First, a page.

Wet and windy weather which hit parts of the UK has begun to subside, according to forecasters.
Forecasters are warning of flooding in the South West and South Wales
The strongest reported wind was 60 mph (96 kmp/h) which hit the Solent area on England's south coast, said the BBC Weather Centre's Peter Gibbs.
He said rain had led to flooding in parts of the South West.
The Highways Agency has warned motorists to take extra care while the Coastguard Agency has issued a severe weather warning to UK mariners.
Sunday was predicted to be much calmer across the UK.
The BBC's Mr Gibb said: "There have been strong winds around, very gusty, and mainly combined with heavy rain.
"The rain has been mainly around eastern England and there has been reports of flooding, particularly in the South West."
He added: "There has been severe weather, but we've seen the worst of it."
The last of the rain in the East Anglia was expected to clear up on Saturday afternoon, although Northern Ireland was set to see more rainfall.
Residents were evacuated from two Dorset homes in the early hours of Saturday due to flooding, officials said.
Firefighters pumped one foot (30cm) of water from a house in Sturminster Newton and eight inches (20cm) from a house in Motcombe, near Shaftesbury, after a stream burst its banks, a spokesman explained.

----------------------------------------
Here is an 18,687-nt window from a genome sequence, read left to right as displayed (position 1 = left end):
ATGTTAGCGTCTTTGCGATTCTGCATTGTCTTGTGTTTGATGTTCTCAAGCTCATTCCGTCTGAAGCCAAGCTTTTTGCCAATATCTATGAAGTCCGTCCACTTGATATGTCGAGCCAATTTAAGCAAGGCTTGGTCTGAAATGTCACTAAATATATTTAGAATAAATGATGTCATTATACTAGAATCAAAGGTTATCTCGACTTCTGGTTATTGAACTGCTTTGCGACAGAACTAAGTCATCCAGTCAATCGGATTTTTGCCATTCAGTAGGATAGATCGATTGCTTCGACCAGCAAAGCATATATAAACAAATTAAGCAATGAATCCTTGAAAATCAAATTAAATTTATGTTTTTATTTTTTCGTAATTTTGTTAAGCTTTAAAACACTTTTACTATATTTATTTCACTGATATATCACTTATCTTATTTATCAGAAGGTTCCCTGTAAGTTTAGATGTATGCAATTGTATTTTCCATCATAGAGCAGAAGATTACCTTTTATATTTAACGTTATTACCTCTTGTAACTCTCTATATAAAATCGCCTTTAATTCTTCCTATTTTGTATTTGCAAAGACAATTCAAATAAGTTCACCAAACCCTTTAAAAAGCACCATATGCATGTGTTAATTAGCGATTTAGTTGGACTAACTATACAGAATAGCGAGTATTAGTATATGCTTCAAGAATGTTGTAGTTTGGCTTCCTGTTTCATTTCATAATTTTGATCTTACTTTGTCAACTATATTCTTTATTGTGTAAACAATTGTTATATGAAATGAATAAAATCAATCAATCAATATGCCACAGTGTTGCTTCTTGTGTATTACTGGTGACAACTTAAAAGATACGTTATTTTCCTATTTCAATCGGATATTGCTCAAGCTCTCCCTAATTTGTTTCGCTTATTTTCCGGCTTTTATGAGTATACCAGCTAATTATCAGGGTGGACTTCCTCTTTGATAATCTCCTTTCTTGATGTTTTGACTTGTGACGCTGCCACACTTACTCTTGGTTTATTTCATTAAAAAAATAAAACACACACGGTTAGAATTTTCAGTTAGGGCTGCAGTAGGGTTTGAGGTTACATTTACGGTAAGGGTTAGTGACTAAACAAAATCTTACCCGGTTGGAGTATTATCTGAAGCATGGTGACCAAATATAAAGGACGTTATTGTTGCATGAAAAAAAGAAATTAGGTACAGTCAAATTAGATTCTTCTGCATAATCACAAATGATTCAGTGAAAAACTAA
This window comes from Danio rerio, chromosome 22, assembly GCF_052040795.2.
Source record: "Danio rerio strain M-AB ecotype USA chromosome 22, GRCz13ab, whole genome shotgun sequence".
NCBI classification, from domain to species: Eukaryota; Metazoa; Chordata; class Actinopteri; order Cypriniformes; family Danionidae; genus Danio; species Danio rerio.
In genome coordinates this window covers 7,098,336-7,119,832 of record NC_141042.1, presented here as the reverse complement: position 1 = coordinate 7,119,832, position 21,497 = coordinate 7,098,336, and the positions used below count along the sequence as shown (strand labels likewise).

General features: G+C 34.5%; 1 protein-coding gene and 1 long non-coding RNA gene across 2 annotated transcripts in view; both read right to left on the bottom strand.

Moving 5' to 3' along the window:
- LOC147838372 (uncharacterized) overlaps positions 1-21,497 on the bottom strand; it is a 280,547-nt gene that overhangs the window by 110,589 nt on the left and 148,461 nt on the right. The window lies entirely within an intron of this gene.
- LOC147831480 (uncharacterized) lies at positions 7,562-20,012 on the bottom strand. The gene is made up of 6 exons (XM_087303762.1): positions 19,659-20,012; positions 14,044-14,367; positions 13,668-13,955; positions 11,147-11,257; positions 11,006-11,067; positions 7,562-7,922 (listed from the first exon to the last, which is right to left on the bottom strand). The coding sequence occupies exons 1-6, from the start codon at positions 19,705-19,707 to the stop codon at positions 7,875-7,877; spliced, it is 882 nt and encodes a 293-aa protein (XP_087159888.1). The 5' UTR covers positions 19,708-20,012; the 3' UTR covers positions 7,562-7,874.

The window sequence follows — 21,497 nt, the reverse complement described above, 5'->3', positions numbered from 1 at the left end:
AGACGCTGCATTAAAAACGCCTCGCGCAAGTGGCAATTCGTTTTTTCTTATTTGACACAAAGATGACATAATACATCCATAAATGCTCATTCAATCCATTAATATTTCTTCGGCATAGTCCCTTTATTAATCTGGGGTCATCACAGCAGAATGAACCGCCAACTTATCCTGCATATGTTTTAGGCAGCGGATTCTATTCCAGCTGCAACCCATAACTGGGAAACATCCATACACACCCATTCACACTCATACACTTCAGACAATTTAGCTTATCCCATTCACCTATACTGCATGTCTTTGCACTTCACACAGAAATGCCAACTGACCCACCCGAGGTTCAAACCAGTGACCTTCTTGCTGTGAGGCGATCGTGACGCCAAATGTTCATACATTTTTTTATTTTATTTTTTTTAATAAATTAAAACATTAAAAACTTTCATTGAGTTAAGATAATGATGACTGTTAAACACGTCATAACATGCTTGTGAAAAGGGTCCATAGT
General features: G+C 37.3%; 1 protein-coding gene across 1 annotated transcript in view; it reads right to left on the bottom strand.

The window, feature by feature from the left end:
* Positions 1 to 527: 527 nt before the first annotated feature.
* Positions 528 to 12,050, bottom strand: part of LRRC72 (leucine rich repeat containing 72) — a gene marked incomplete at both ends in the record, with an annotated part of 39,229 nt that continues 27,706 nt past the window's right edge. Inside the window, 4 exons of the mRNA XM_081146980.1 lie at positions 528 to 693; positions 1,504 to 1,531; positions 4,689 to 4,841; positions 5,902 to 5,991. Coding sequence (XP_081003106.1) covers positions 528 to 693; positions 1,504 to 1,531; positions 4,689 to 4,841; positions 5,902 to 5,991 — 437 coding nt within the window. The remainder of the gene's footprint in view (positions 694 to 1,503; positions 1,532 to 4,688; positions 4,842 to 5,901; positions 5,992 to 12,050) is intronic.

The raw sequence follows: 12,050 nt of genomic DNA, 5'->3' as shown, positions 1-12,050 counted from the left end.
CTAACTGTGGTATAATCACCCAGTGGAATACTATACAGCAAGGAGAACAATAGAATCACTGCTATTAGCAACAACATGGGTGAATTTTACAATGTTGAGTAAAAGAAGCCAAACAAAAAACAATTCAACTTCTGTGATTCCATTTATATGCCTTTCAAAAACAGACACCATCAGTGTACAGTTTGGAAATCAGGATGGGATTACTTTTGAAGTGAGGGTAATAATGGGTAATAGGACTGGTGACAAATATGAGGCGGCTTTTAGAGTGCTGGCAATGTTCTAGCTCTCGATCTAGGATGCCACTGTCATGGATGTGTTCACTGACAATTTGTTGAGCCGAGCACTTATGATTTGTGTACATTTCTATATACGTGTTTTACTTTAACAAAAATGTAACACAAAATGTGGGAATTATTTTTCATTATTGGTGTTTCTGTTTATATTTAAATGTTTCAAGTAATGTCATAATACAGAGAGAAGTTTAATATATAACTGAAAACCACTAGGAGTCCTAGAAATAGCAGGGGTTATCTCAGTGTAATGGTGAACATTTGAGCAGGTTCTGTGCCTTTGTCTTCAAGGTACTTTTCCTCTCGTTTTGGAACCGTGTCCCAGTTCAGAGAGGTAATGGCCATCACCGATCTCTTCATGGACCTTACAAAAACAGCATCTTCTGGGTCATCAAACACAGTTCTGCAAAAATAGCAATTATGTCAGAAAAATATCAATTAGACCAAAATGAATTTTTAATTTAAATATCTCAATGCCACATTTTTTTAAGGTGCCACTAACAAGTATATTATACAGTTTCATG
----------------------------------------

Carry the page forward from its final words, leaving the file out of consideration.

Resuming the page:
Angela Peebles, 63, who lives near the stream in Motcombe, said water was rushing down the hill from Shaftesbury after "an awful lot of rain".
"We just can't cope with this amount of water or we will all be flooded," she said.
"It is a terrible worry and I'm beginning to regret the fact that I bought this house because the danger of flooding is so real," she said.
Meanwhile, the AA's website warned of a water hazard on the M4 motorway near the Brynglas Tunnel in south-east Wales.
It also said some Irish Ferries Swift Sailings on the Holyhead to Dublin route had been cancelled due to adverse conditions on the Irish Sea.
The Coastguard Agency has issued a severe weather warning to mariners all around the UK.
It also warned against wave watching from promenades or piers because of the increased risk of being swept into the water.
The storms come after Britain enjoyed the warmest extended summer period on record.
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